It’s Arrived!

The anthology that includes my short story, Summer Memories (written in 2015), arrived today!  I am very excited to see, for the first time, my words published in a book!  Here are a few pictures I took of the cover, first page of my story, and the back cover. 🙂

mind trip anthology cover
first page of summer memories in anthology   back cover of anthology with my story!


What did it feel like for you when your work was first published?





Guest Blog Post on Dialogue

Writing the past few days has been quite painful.  Not emotionally or physically, but creatively.  Nothing good is formulating in my head to my fingers to the pencil onto the paper.  The text is wooden, mechanical.  Heck, reading a car manual is probably more exciting than what I’ve put together lately.  I think the culprit is my inner critic butting into my creativity and writing abilities.  Oy!  So, while I’m feeling like what Hemingway says,

hemingway quote 1

I’m sharing a blog post from WOW! Women On Writing Blog. A piece by Sue Bradford called, “Dialogue: 5 Tips for Dazzling Dialogue,” because we can all use a little help, I think, in writing dialogue and all things pertaining to writing fiction.

As I work through the pre-writing on my mystery and get closer to actually writing, I’ve been paying a lot of attention to fiction. Truth be told, mostly, I’m obsessing because I’m getting really worried about writing dialogue for my characters. Because of that, I’ve taken a brief class on dialogue and been doing a…

via Dialogue: 5 Tips for Dazzling Dialogue — WOW! Women On Writing Blog


**I wrote the above post in the middle of last week but am posting it today.  My writing has improved a bit since then, as I continue to work on shedding my loud inner critic who doesn’t belong anywhere near me while I’m scrawling down my WIP’s first draft.




What You Learn When Writing About Yourself

finding peace

When I began to write again in September 2014, the first story I attempted to write and did not finish was a fictional piece where the main character was loosely based on me and my life experiences.  In doing this, I found that some of the events from my dating and romantic relationships in my early twenties weren’t what I’d always thought they were.

As I wrote scenes in which my main character reacted to the boyfriends and men in which she had crushes, this became apparent to me, especially for one intense relationship I had.  I’d spent twenty-five years seeing it all through my perspective and believing I’d been wronged and the guy was a jerk.  As if everything I did was wonderfully good and considerate and his was absolutely bad and apathetic.  Not so.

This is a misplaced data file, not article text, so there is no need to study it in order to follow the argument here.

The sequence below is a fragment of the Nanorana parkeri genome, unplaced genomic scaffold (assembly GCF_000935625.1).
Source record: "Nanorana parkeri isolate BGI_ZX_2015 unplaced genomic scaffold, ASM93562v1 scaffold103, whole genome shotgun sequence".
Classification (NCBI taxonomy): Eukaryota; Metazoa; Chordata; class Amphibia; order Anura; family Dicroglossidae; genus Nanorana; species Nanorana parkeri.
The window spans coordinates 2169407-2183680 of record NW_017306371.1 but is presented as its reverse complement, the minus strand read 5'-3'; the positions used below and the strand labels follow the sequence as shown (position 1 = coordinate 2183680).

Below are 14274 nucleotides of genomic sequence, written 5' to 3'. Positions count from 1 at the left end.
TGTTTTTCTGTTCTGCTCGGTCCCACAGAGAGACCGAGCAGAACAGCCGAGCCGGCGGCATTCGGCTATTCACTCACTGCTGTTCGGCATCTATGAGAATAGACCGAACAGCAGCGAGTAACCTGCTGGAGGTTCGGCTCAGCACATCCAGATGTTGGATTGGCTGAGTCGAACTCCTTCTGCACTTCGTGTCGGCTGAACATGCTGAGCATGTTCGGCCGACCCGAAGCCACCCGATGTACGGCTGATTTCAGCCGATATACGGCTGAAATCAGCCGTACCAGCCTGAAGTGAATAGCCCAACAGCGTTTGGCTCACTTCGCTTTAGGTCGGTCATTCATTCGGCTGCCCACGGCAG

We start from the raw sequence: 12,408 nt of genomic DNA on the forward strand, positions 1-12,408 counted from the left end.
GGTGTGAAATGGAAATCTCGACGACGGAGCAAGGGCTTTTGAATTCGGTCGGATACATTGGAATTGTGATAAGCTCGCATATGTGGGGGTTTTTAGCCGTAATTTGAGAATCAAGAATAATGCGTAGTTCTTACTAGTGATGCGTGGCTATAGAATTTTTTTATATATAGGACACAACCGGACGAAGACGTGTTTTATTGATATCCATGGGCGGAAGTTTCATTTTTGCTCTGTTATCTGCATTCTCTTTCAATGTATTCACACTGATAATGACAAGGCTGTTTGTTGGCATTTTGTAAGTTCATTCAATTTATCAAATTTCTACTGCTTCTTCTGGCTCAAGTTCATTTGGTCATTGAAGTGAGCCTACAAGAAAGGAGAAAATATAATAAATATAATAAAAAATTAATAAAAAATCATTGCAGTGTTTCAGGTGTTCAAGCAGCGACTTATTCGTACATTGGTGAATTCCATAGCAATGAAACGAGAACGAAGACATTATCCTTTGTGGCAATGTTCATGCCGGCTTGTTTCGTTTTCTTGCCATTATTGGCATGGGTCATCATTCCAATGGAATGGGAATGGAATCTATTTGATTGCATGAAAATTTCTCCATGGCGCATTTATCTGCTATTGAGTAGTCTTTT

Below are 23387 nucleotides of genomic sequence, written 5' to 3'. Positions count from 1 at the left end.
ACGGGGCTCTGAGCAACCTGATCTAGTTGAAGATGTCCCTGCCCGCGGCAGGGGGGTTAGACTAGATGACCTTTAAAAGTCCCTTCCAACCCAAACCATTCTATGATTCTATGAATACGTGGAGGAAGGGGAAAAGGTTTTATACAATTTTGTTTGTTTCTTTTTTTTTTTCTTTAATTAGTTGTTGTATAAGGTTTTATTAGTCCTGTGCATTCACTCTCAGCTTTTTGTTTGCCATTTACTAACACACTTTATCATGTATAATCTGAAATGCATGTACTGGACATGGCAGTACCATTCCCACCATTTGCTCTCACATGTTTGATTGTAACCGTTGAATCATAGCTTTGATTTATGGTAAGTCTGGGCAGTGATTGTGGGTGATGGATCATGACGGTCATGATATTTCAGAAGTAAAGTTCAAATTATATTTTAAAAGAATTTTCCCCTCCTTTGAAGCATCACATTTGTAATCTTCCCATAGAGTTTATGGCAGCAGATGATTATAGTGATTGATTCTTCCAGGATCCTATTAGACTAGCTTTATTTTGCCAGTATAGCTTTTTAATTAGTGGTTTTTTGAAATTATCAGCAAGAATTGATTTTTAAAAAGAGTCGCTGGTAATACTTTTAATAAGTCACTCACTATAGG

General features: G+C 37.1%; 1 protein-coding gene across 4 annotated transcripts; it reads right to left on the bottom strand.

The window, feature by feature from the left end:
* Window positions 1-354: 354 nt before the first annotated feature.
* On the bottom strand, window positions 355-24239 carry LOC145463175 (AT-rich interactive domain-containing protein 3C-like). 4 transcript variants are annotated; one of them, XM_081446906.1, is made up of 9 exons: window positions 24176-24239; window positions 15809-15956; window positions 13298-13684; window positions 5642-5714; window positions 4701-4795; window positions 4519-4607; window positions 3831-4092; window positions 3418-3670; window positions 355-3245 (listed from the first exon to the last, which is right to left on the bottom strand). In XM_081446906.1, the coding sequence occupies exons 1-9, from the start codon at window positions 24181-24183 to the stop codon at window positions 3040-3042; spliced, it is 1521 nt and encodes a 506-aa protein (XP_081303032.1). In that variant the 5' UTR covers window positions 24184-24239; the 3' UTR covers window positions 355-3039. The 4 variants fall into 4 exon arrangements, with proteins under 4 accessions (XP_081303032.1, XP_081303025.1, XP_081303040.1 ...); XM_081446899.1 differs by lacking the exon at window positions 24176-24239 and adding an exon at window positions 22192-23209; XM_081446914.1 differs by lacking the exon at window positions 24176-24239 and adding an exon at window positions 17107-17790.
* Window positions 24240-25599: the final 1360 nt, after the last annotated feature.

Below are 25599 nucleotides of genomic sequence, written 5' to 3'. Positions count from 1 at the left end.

This narrow view expanded to a more balanced and clearer picture.  It was a bit of an epiphany . . . a painful and stunning discovery, mixed with regret and shame, in which I’d been so self-absorbed only caring about my own feelings and never considering or understanding his.  Now, it’s true this one boyfriend didn’t volunteer any of his deep, personal feelings with me, so I wouldn’t, couldn’t have known.  But twenty-five years later, it’s quite evident that there were problems that neither of us knew how to deal with and didn’t have the knowledge and relationship tools in which to figure it all out.

This first writing endeavor truly turned the mirror on me and my behavior in my early twenties, for which I’d been selfish, naive, and clueless.  But writing what I did brought about a catharsis for which my past hurts and whatever disgruntled feelings or misunderstandings and frustrations I’d felt so strongly then dissipated and resolved four years ago, leaving me with a sense of understanding and peace within me.

Having experienced this, I wonder if this happens to other writers, especially those who write memoirs.  Writing truly is an outlet to self-discovery and catharsis.




Writing Away From Home

waiting room

I’m a creature of habit and tend to do the same things every day.  Spontaneity visits me on rare occasions.  With regard to writing, I prefer to write in the morning hours.  But sometimes I write in the evenings.

At home, I usually listen to some music quietly in the background.  The music often is instrumental relaxing piano or jazz.  Sometimes it’s just old pop rock favorites from my youth.  Whatever the music, it’s set at a low decibel so that I can concentrate on my story and what scenes and words are formulating in my mind to be transcribed by my hand scribbling with a pencil onto paper.